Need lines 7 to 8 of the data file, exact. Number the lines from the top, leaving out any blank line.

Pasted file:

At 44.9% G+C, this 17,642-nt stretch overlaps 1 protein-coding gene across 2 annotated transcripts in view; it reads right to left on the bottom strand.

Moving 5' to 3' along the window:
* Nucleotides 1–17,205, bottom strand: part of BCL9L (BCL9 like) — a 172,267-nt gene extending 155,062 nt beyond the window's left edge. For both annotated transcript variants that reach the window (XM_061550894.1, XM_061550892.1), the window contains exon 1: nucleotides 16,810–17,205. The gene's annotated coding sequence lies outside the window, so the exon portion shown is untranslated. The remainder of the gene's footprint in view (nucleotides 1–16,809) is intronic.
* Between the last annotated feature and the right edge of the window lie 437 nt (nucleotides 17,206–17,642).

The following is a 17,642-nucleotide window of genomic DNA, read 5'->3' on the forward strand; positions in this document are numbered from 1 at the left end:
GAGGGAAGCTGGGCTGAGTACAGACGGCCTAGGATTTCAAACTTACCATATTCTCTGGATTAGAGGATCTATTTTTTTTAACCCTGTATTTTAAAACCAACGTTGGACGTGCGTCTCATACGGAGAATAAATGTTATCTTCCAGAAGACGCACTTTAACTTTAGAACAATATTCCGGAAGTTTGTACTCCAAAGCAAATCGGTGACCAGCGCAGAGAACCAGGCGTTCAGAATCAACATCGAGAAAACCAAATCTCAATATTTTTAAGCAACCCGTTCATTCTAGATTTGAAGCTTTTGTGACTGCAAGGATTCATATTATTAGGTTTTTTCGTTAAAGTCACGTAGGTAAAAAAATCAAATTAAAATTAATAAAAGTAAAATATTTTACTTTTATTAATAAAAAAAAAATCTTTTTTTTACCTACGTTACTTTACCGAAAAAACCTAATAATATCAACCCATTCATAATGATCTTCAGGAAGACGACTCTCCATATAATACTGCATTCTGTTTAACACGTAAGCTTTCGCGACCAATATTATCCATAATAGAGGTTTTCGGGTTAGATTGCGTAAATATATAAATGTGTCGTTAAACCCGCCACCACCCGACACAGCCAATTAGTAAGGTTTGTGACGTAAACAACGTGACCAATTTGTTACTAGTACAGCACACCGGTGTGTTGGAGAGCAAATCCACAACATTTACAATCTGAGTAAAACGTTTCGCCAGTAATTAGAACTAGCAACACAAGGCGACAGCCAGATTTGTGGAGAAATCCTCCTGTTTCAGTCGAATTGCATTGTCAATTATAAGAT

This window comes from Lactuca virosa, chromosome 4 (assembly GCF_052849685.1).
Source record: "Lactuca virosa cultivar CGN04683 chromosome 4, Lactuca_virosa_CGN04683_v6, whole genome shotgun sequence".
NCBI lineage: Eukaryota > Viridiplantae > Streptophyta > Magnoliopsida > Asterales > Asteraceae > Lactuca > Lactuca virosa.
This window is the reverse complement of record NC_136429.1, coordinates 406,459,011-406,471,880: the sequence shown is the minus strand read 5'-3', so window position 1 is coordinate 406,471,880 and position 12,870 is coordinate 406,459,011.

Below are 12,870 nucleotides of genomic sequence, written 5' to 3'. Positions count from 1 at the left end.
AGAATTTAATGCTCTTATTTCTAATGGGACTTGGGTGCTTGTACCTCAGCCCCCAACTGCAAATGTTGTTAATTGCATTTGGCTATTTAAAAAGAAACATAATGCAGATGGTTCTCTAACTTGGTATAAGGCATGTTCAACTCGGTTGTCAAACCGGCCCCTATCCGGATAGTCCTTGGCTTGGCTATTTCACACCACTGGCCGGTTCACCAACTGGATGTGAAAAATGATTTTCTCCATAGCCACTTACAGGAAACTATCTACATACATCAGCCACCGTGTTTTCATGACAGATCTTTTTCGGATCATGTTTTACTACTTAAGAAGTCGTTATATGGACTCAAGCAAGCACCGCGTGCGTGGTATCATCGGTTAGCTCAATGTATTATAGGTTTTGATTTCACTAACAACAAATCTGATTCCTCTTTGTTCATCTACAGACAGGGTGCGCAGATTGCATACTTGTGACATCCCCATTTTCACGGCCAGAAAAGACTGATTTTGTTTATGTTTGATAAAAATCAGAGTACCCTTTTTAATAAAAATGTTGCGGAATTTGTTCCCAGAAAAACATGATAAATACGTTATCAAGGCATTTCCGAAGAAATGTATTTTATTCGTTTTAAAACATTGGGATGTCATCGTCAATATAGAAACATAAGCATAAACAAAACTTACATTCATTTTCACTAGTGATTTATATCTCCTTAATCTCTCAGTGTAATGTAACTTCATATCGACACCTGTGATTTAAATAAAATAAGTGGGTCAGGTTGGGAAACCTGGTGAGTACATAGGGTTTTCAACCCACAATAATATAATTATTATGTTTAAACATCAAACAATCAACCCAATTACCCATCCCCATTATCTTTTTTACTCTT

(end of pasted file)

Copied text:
This window comes from Lactuca virosa, chromosome 4 (assembly GCF_052849685.1).
Source record: "Lactuca virosa cultivar CGN04683 chromosome 4, Lactuca_virosa_CGN04683_v6, whole genome shotgun sequence".